Cate Blanchett and Matthew McConaughey took top acting honors for “Blue Jasmine” and “Dallas Buyers Club” respectively at the Film Independent Spirit Awards Saturday in Los Angeles. These wins will probably be repeated tonight at the Oscars.
When Blanchett went to the stage to receive her trophy, she asked, “Does anyone know the answer to this question? Why are there only five nominations for women when there are six for men? Did anyone see Greta Gerwig in ‘Frances Ha’?” Blanchett noted that the rich female performances of the nominees proved “that audiences are interested in stories led by women.”
Dressed in a shiny brown suit, McConaughey bounded to the stage to collect his best acting prize and began with his trademark, “All right, all right, all right!” He took the occasion to draw attention to another independent film in which he starred, “Mud,” directed by Jeff Nichols, which received the Robert Altman Award, and which co-stars Sarah Paulson and Reese Witherspoon.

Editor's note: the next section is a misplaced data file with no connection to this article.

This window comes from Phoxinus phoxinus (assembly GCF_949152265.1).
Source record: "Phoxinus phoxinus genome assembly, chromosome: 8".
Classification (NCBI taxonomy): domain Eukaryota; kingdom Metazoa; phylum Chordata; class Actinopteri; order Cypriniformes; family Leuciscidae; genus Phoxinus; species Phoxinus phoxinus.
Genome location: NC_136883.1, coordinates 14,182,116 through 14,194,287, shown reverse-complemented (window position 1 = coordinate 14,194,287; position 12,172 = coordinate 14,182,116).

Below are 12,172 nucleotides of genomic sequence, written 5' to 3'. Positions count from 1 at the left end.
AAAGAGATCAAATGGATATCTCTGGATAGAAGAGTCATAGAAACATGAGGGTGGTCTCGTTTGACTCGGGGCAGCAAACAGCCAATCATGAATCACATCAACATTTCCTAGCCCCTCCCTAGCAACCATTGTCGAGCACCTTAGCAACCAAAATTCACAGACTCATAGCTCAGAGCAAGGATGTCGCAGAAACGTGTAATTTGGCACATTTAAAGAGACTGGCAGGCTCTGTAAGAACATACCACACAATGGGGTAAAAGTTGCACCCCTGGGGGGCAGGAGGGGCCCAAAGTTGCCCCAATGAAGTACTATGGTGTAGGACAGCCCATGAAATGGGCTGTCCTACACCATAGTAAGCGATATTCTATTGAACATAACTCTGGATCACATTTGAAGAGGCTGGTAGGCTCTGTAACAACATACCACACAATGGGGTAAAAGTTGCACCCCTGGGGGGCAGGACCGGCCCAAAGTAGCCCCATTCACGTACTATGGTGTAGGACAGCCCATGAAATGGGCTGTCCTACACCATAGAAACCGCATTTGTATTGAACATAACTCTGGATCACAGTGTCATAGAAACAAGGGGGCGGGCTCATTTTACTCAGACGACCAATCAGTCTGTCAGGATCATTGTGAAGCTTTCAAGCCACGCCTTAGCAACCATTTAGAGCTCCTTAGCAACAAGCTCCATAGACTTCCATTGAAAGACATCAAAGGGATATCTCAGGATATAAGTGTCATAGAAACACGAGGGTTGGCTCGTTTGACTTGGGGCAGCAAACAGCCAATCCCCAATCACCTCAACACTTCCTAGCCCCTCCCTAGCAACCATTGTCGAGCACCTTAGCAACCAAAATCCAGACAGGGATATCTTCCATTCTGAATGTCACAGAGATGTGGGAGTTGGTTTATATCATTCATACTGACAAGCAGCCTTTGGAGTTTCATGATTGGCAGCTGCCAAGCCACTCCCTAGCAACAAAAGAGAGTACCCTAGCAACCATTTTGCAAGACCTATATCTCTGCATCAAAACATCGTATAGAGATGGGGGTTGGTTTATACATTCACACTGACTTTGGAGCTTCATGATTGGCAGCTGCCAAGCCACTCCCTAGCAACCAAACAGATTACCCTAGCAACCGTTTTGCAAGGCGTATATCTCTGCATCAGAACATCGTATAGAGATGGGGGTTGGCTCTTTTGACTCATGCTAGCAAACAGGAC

“It’s a really good strong year for independent film,” McConaughey said that when it came to movie roles, “As an actor I am going to choose the experience.” He noted of indies, “when you don’t have enough money, enough time, when you’ve only got one take, there’s a freedom that comes with that; you have to become more creative.”
He added, “You don’t know if they’re going to live on,” he said of films, but to do that they must have “some importance.” They must be “good for you and entertaining and that’s what we got away with in ‘Dallas Buyers Club.'”